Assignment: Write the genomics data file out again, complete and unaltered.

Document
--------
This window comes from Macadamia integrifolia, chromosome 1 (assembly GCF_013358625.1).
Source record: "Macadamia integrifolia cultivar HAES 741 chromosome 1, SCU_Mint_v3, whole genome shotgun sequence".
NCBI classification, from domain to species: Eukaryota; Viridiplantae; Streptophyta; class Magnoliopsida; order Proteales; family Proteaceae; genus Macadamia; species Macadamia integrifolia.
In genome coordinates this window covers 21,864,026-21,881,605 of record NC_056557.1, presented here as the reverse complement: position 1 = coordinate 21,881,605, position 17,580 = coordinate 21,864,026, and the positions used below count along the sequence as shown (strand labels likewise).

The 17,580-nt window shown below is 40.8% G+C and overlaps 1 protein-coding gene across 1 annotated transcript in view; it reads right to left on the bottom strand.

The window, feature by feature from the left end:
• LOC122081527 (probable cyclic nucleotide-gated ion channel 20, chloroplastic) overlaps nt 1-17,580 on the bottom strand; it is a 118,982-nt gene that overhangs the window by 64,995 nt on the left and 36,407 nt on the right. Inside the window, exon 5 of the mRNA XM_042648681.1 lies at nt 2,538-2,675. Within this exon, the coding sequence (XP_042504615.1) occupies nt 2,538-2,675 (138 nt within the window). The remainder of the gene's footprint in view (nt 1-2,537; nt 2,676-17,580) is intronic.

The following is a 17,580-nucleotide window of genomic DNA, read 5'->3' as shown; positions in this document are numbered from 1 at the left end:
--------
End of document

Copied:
This window comes from Macadamia integrifolia, chromosome 1 (assembly GCF_013358625.1).
Source record: "Macadamia integrifolia cultivar HAES 741 chromosome 1, SCU_Mint_v3, whole genome shotgun sequence".
NCBI classification, from domain to species: Eukaryota; Viridiplantae; Streptophyta; class Magnoliopsida; order Proteales; family Proteaceae; genus Macadamia; species Macadamia integrifolia.
In genome coordinates this window covers 21,864,026-21,881,605 of record NC_056557.1, presented here as the reverse complement: position 1 = coordinate 21,881,605, position 17,580 = coordinate 21,864,026, and the positions used below count along the sequence as shown (strand labels likewise).

The 17,580-nt window shown below is 40.8% G+C and overlaps 1 protein-coding gene across 1 annotated transcript in view; it reads right to left on the bottom strand.

The window, feature by feature from the left end:
• LOC122081527 (probable cyclic nucleotide-gated ion channel 20, chloroplastic) overlaps nt 1-17,580 on the bottom strand; it is a 118,982-nt gene that overhangs the window by 64,995 nt on the left and 36,407 nt on the right. Inside the window, exon 5 of the mRNA XM_042648681.1 lies at nt 2,538-2,675. Within this exon, the coding sequence (XP_042504615.1) occupies nt 2,538-2,675 (138 nt within the window). The remainder of the gene's footprint in view (nt 1-2,537; nt 2,676-17,580) is intronic.

The following is a 17,580-nucleotide window of genomic DNA, read 5'->3' as shown; positions in this document are numbered from 1 at the left end: